Material contents vs. end-user exposure

Finally, even with widespread architectural demand, some remain reluctant to accommodate HPDs. There is an ongoing debate over material content vs. end-user exposure, and manufacturers and scientists alike agree that pure chemical ingredient reporting can be misleading, especially when chemicals are encapsulated or are only one component of a harmless compound.

Even though their adoption has been delayed, chances are good that HPDs are here to stay, at least for the foreseeable future. Organizations like USGBC have invested substantial time and effort in establishing provisions for HPDs in building project specifications. USGBC will require the use of LEED Version 4 exclusively beginning in October 2016, and many have predicted that this will generate more demand for HPDs. Additionally, the HPD discussion will likely be reinvigorated when Version 2 of the HPD Open Standard is released. And finally, manufacturers recognize the general rise in demand for material health transparency and are working toward consensus on HPD solutions that are technically correct and provide relevant information.

What’s next for the tile industry?

TCNA and its members are well versed in LEED Version 4’s HPD-related requirements and can provide education and project solutions in preparation for increased demands as 2016 approaches. Additionally, TCNA has been in communication with the HPD Collaborative, the organization responsible for developing the HPD Open Standard, and it is expected that special considerations will soon be given to certain building materials, including some ceramics, recognizing them as inherently inert with no assumed health risks. And because ceramic tiles are made from natural ingredients that are fused together to form a homogenous and inert product, the ceramic tile industry can readily provide HPDs to satisfy a variety of project requirements.

Did we survive the January 1, 2015 deadline “crisis”? Not only did we survive, it is expected that the tile industry will remain in good position as health-related green building initiatives such as HPDs evolve, with support from various parties working to increase awareness and ensure HPDs accurately address ceramic tile.

Tech Talk – August 2015 “Green Issue”


Encountering steel trowel-finished concrete floors that do not have a fine broom finish

lynchBy Tom D. Lynch, CSI

Every thin-set, applied-tile installation method over concrete substrates found in the TCNA Handbook for Ceramic, Glass and Stone Tile Installation calls for floors to “have a steel trowel and fine broom finish free of curing compounds.” When encountering floors that do not meet this criteria, a myriad of unanswered questions immediately arises:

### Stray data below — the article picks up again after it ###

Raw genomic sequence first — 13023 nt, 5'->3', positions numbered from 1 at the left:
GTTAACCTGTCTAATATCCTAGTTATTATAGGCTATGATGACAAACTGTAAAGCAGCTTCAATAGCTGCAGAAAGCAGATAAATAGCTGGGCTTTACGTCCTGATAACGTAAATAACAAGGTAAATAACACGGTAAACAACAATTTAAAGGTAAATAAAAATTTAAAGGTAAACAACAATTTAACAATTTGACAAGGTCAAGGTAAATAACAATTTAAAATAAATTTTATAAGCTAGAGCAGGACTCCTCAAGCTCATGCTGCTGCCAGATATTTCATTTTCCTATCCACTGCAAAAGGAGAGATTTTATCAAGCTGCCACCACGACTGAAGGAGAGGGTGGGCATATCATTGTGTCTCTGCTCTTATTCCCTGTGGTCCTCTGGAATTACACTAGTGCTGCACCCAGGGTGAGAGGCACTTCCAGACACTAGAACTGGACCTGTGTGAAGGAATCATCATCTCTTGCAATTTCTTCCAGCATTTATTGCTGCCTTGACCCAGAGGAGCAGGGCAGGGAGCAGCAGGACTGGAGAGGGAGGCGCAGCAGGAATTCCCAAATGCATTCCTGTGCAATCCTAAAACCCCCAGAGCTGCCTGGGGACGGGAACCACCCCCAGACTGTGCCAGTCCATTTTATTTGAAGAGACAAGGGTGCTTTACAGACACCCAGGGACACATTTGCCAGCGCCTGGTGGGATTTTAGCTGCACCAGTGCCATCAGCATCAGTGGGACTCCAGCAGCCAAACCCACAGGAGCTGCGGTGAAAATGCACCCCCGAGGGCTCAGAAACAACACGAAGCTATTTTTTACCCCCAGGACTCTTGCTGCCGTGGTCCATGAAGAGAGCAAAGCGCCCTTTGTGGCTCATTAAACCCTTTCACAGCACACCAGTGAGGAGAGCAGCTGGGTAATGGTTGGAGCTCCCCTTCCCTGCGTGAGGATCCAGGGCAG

What process should be used to scarify the floor to make it comparable to a fine broom finish, e.g. acid etching, grinding, or shot blasting? Is there an industry-acceptable alternative to a fine broom finish? If so, what is it? There is also the issue of possible residue left from curing compounds, which the concrete contractor may or may not admit to using. Lastly, who is to pay for prepping the surface to comply with the architect’s specifications and the TCNA Handbook?

(Ed. note: NTCA, in conjunction with ASCC, NWFA and FCICA issued a joint position statement: Division 3 versus Division 9 Floor Flatness Tolerances, Position Statement #6. This statement addresses some of the questions raised in this story. It is contained in the 2015/2106 NTCA Reference Manual, which can be ordered at

Good questions all, but why do floors scheduled to receive ceramic tile hardly ever have a fine broom finish in the first place? There are many possible answers to this question. The fine broom finish requirement appears in the 09300 tile specifications, but one must usually refer to the selected TCNA method of installation to see it spelled out in writing. Concrete contractors most likely do not read the tile specs when bidding a job and they rarely own a TCNA Handbook. Many times room finish schedules calling for vinyl composition tile or carpet that do not need fine broom finishes may get upgraded to ceramic tile long after the concrete has been poured. Another scenario might be that slabs get poured in large open spaces long before interior walls get erected, so mapping out areas that are to receive tile becomes difficult and time consuming for the concrete contractor. No matter what the reasons, a fine broom finish must be applied to freshly-poured concrete and that means it is/was the responsibility of the concrete finisher to apply; not the tile contractor.